AN ILLUSTRATION TO A DASAVATARA SERIES: VARAHA KILLING THE DEMON HIRANYAKSHA
AN ILLUSTRATION TO A DASAVATARA SERIES: VARAHA KILLING THE DEMON HIRANYAKSHA
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AN ILLUSTRATION TO A DASAVATARA SERIES: VARAHA KILLING THE DEMON HIRANYAKSHA

ATTRIBUTABLE TO THE MASTER AT THE COURT OF CHHATTAR SINGH, CHAMBA, PUNJAB HILLS, NORTH INDIA, CIRCA 1700

Details
AN ILLUSTRATION TO A DASAVATARA SERIES: VARAHA KILLING THE DEMON HIRANYAKSHA
ATTRIBUTABLE TO THE MASTER AT THE COURT OF CHHATTAR SINGH, CHAMBA, PUNJAB HILLS, NORTH INDIA, CIRCA 1700
Opaque pigments heightened with gold on paper, the avatara trampling the yaksha and retrieving the Earth as a goddess Bhudevi from the primordial waters, in thin black margins and black rules, with red borders, the reverse numbered 7 in black ink
8 ¼ x 10 1/8in. (21 x 25.7cm.)
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Lot Essay

Another painting from this series, depicting the Churning of the Ocean, is in the Rietberg Museum, Zurich (acc.no.RVI 1249; B.N. Goswamy and Eberhard Fischer, Pahari Masters, Court Painters of Northern India, Zurich, 1992, cat.57, pp.146-147). In their discussion of the Zurich painting, Goswamy and Fischer note that the artist gives great attention to the rendering of the demons; a quality that clearly appears in the present depiction of the struggle between Varaha and Hiryanaksha. Another painting from the same workshop is in the Brown and Wonner collection (Goswamy, op.cit., p.146).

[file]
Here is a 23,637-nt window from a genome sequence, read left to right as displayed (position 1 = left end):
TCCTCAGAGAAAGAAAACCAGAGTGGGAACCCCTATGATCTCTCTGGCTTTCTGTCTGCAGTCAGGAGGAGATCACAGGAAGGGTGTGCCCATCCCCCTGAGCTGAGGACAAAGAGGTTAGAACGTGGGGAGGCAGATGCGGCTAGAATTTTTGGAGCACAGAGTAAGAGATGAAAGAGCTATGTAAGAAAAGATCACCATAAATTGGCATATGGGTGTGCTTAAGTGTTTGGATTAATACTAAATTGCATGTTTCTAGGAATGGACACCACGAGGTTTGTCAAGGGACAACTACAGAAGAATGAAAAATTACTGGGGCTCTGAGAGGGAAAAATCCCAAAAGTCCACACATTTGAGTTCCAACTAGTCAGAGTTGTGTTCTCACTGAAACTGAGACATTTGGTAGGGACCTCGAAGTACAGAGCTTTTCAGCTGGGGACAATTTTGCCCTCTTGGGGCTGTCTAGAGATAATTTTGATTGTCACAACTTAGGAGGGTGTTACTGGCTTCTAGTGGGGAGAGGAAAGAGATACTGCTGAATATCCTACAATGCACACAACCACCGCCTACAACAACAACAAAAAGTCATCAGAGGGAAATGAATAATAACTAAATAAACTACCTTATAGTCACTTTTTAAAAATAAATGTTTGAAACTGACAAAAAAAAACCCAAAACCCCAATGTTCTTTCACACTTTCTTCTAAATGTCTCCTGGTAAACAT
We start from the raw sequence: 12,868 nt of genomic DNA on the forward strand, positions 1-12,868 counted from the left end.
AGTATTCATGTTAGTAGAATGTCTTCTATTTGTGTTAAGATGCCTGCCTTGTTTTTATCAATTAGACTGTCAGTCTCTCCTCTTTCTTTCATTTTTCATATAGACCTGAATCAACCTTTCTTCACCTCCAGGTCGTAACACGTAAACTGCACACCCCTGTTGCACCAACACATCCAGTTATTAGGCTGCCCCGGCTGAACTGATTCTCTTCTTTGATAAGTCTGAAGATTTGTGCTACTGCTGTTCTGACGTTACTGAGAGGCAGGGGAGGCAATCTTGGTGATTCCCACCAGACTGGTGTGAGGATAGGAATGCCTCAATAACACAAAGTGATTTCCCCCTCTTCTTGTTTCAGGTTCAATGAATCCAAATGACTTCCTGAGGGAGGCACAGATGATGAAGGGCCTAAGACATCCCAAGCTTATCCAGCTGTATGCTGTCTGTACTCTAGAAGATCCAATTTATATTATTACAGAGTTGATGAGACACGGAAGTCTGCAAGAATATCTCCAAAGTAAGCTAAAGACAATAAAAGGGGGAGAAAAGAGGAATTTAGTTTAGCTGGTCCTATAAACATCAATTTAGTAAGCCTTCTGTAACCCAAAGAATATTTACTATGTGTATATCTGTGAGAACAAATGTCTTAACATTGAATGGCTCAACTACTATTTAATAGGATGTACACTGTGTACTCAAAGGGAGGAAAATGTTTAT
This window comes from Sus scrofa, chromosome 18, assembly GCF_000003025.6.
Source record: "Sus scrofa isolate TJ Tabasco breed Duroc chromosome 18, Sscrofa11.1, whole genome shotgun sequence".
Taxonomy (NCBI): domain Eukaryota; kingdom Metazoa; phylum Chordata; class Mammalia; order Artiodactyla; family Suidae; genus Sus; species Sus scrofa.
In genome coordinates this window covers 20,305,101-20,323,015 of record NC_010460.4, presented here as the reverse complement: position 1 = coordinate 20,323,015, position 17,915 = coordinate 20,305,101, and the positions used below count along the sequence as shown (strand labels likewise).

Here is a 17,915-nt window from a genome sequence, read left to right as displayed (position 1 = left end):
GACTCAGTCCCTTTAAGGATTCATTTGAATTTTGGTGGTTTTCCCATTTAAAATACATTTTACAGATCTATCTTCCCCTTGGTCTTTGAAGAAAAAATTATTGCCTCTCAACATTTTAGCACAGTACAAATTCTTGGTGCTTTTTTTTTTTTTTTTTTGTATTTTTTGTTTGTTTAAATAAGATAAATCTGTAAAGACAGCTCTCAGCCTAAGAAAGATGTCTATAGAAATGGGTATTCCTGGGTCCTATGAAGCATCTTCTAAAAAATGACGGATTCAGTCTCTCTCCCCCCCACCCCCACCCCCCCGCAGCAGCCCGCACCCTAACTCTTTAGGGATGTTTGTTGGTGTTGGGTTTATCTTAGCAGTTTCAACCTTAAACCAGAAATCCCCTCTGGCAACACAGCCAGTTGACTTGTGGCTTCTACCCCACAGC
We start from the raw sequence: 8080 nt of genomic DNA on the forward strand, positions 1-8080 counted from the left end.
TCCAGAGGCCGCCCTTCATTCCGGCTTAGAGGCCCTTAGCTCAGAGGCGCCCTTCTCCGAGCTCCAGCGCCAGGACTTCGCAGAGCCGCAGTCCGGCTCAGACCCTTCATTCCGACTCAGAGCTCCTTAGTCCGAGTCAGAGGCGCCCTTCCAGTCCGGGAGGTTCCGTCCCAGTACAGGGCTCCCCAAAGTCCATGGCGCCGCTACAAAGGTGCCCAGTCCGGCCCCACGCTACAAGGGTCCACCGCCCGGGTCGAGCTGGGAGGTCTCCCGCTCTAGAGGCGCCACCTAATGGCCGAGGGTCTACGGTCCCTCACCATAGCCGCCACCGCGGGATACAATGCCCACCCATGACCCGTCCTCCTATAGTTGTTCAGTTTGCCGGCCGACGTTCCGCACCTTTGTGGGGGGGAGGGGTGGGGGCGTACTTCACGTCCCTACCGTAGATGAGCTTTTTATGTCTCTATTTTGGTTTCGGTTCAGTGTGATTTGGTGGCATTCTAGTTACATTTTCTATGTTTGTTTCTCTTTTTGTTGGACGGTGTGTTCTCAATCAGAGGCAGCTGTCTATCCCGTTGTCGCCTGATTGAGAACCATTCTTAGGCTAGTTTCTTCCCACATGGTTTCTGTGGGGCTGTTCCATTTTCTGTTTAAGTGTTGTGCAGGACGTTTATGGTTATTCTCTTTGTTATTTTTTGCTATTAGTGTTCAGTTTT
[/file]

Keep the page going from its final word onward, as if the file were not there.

The works attributed to the Master at the Court of Chhattar Singh of Chamba belong to a formative period of styles in Chamba, for which there is little documented evidence. He was active under the reign of Chhattar Singh (1664-90) and that of his successor Raja Udai Singh (1690-1720) but unfortunately none of his paintings appear to be signed or dated. One of his key works is a portrait of Chhattar Singh surrounded by young men in the National Museum, Delhi (Goswamy, op.cit., fig.36, p.130). Another portrait was offered at Christie's, London, 26 May 2016, lot 76.

Whilst the construction of our painting appears simple, it is carefully done: Varaha's foot tramples the demon's body, the demon's sword blade passes through his right arm whilst his left passes through his horns. His right hand holds his long white beard and tongue, completing what looks like a figure-of-eight. A number of fish and a makara float on the water as to witness the scene more carefully. The use of gold leaf applied on Varaha's jewels clearly shows that it was an expensive painting, executed with great attention to detail. The green background and grey ocean with white patterns, parallel lines and dotted foam crests are characteristic of the Master's work and he particularly excelled in suggesting rounded body forms: see for instance Hiranyaksha's delicately painted knees.

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